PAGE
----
Application deadline: Thursday, April 16th at noon
Team announcements: Friday, April 17th
Shows: Fridays at 10:30pm; April 24th, May 1st, May 8th and May 15th
What are you waiting for? Check out the details and apply now!
The Magnet is thrilled to announce its new Tuesday Night Musical Megawatt lineup! We have three new teams, plus some additions to our existing ensembles. New teams will debut this coming Tuesday, April 7th, with shows at 7pm, 8pm, and 9pm, followed by the Musical Mixer at 10:15pm!
New Team Earth
New Team Wind
New Team Fire
We’re so excited to announce that auditions for the next season of Musical Megawatt will be held on Saturday, March 28th from 6-10pm, with callbacks on Sunday the 29th at the same time.
To schedule an audition time, fill out this form. We’ll do our best to accommodate everyone’s schedules, but please understand that we can’t guarantee anyone a particular audition time.
Submissions must be received by Wednesday, March 18th and emails with assigned audition times will be sent out on Friday the 20th.
Please note: Only people who have completed Musical Level 3 at Magnet Theater are eligible to submit.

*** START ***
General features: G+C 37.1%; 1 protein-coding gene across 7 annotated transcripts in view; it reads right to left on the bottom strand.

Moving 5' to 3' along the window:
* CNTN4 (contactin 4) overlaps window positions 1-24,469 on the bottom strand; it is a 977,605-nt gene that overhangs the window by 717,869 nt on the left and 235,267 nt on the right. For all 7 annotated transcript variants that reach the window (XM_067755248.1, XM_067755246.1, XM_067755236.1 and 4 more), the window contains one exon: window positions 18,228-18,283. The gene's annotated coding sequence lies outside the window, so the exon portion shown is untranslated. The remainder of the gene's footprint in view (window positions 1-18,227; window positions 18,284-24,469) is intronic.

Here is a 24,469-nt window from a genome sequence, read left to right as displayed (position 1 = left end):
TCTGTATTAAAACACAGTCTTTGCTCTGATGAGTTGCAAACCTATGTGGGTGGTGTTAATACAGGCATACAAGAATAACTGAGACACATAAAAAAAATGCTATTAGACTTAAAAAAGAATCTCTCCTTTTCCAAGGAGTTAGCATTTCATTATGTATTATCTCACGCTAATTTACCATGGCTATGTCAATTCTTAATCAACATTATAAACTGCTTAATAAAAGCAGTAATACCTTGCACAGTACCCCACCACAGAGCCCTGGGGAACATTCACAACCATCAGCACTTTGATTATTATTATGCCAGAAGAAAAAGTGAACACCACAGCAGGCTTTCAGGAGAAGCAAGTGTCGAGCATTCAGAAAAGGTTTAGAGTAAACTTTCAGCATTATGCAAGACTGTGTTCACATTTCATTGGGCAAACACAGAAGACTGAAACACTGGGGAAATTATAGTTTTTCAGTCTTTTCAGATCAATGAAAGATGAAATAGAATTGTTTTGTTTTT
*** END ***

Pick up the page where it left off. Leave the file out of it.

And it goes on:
We look forward to seeing you at auditions!
Click here to apply.
New Team ORANGE:
New Team PURPLE:
New Team PINK:
Due to the weather, ALL MAGNET CLASSES AND SHOWS have been CANCELED for tonight, Monday, January 26th. We’re not sure about Tuesday yet, but stay tuned and we’ll have an update for you by tomorrow (January 27th) at 2pm.
If you had a class today, don’t worry! We’ll reschedule! Our School Director will email you with all the details as soon as we have them worked out. If you have any questions in the meantime, feel free to reach out: schooldirector[at]magnettheater[dot]com.
Stay warm and stay safe, everyone!
Magnet Video Lab premieres its third season on Sunday at 6pm, so we thought we’d catch up with Annie Quick, one of the driving forces behind the entire operation (along with Jim Turner and everyone’s favorite friend, Armando Diaz). We asked her a few questions over email and she was kind enough to give her insights on what makes a great video, how MVL has grown, and how important deadlines are to the process (spoiler alert: very important). Check it out!
1. Why did you start the Magnet Video Lab?
I took Sketch Level 1 & 2 at Magnet and loved the structure of it—it’s a great way to get feedback and have writing deadlines. At some point I realized that’s what I needed for a few video projects I was working on—the self-generated films that were suffering from lack of a formal work structure.